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Sunday, December 13, 2009

THE PRINCESS AND THE FROG

By D.E.Levine

Director: Ron Clements and John Musker
Writers: Ron Clements, John Musker and Rob Edwards (screenplay); Ron Clements and Greg Erb, John Musker and Jason Oremland (original story); Don Hall (story supervisor)
Producer: Peter Del Vecho
Executive Producer: John Lasseter
Associate Producers: Paul D. Nanum and Craig Sost
Cast: voices of Anika Noni Rose, Bruno Campos, Keith David, Michael-Leon Wooley, Jim Cummings, Peter Bartlett, Jenifer Lewis, Oprah Winfrey, Terrence Howard, John Goodman, Elizabeth M. Dampier, Breanna Brooks, Ritchie Montgomery, Don Hall, Paul Briggs, Jerry Kernion, Corey Burton, Michael Colyar, Emeril Lagasse, Kevin Michael Richardson, Randy Newman, Terence Bianchard, Danielle Mone Truitt et al.
Original Music: Randy Newman
Running Time: 97 Minutes
Country if Origin:
Language: English
Genre: Animation, Musical, Romance

Disney is hyping this film as having the first black princess as a lead character, but the story is really a charming original tale about New Orleans and some memorable characters who live and work there.

Competing with high-tech CGI animation, Disney goes back to its roots and for the first time in five years produces a hand drawn animated film.

Tiana is Disney's first African-American heroine and her best friend, since childhood, is the wealthy, white Charlotte, spoiled daughter of Big Daddy and debutante once she hits her teens.

To the contrary, Tiana is a waitress with both day and evening jobs, who dreams of opening her own New Orleans luxury restaurant where she can introduce society to her late father's authentic recipes.

Randy Newman has written an upbeat, musical score to go with the brightly colored visuals. The music easily helps to develop the characters of both human and animal characters. The animation is inventive and pleasing to watch.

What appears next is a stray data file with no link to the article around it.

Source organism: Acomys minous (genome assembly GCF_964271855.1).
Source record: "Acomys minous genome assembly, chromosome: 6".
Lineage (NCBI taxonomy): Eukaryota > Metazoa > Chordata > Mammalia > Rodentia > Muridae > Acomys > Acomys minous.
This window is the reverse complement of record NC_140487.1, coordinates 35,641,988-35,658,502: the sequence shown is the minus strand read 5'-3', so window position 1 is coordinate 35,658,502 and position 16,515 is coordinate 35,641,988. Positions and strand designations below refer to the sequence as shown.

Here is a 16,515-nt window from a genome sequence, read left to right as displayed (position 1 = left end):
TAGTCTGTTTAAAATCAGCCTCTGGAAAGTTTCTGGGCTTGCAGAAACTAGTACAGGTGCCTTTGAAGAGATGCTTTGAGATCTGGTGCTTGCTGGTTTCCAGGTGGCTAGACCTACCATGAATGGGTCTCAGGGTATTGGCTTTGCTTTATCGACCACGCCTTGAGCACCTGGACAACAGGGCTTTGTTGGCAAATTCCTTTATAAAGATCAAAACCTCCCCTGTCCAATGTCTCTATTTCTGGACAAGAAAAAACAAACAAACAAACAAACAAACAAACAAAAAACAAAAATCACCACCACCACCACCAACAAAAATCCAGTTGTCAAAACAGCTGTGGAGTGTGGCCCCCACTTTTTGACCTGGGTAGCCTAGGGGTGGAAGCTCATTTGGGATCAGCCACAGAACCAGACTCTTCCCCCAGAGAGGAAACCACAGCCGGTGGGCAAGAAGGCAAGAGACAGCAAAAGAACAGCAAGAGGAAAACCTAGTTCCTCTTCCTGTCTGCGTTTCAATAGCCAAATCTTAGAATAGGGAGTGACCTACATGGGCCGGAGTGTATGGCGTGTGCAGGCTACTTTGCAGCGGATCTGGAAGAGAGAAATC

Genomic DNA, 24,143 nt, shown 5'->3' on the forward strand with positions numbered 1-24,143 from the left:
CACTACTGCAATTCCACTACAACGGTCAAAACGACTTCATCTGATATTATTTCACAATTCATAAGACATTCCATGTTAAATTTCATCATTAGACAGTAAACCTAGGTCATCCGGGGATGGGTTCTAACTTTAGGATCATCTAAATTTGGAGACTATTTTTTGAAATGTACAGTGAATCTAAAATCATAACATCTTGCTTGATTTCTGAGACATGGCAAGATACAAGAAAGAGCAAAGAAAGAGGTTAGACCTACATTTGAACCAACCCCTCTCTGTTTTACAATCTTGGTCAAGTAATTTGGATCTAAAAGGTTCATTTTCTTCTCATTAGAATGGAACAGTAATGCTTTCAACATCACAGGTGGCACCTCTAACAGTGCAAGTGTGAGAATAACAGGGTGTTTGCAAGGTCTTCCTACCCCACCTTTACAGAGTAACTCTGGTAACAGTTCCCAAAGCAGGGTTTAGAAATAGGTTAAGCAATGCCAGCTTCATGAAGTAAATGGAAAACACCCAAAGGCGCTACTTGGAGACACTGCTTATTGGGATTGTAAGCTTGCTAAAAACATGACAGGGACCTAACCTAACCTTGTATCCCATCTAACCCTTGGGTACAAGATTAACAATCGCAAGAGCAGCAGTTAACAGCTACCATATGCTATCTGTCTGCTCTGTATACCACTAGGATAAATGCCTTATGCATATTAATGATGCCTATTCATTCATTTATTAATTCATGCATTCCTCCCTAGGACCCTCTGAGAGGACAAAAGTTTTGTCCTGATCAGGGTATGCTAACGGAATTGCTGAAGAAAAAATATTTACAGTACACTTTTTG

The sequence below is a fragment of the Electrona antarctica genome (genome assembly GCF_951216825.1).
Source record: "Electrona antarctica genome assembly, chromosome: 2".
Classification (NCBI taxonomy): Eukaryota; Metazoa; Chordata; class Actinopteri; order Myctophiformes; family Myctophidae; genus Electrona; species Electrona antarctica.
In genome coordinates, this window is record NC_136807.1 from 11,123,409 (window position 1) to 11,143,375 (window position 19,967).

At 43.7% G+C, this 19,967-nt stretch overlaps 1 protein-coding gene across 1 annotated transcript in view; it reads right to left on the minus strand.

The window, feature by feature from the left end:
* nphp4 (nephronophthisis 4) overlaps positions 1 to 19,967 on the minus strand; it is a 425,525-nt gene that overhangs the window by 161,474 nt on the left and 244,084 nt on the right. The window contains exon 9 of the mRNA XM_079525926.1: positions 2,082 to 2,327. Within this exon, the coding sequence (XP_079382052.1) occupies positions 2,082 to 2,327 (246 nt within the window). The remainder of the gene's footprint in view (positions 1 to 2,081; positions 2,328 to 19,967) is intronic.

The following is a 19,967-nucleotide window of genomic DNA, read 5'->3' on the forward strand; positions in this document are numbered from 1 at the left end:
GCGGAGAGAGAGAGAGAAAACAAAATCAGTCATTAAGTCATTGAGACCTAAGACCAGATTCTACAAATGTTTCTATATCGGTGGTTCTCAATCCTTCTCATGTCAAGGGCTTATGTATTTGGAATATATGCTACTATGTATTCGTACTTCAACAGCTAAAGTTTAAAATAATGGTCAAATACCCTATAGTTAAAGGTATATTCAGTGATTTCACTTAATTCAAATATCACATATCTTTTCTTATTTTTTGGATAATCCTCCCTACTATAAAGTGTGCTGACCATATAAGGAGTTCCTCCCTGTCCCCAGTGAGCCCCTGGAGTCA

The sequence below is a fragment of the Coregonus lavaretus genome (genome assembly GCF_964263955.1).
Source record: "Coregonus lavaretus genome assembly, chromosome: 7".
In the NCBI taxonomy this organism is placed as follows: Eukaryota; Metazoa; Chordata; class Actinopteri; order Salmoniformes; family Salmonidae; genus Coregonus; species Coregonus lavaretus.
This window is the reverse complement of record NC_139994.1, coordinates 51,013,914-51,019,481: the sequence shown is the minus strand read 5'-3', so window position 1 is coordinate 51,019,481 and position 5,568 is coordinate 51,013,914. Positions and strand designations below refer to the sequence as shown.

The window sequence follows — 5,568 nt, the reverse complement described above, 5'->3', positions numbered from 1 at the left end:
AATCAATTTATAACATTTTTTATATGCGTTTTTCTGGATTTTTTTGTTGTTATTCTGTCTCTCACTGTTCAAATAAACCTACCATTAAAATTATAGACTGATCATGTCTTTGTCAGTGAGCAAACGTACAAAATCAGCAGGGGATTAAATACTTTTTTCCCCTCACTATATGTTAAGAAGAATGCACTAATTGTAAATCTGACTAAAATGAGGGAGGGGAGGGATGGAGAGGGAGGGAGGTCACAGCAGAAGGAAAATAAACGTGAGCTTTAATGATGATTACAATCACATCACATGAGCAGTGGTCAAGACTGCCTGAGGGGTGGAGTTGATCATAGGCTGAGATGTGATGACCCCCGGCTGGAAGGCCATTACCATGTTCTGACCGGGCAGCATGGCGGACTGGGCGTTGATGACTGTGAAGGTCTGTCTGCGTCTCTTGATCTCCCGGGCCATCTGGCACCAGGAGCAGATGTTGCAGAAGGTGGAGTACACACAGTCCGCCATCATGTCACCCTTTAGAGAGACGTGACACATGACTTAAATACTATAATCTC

As Charlotte and her father dream of her marrying a prince, news comes that Charlotte will be presented to Naveen, a visiting prince. However, the local voodoo practitioner (the Shadow Man) turns Naveen into a frog, Naveen, mistaking Tiana for a princess, coaxes her into kissing him and then she too turns into a from.

In an effort to regain human form, the two frogs plunge into the Louisiana swamp, racing against time to find some means of accomplishing their task.

In the swamp they team up with a jazz-playing alligator, a Cajun lightening bug and a famed ju-ju woman.

A sub-plot involves the Shadow Man turning Naveen's servant Lawrence into a double for Naveen so that he can marry Charlotte and get access to her fortune. But the most interesting action takes part in the swamp where the two frogs have to avoid becoming food for other animals long enough to regain their juman form.

Throughout the film Newman's score, a blend of jazz, blues, ragtime, gospel, Dixieland and country, tells stories and jokes and moves the story along.

All the performances are strong, the characters delightful and certainly this film will be a hit with kids.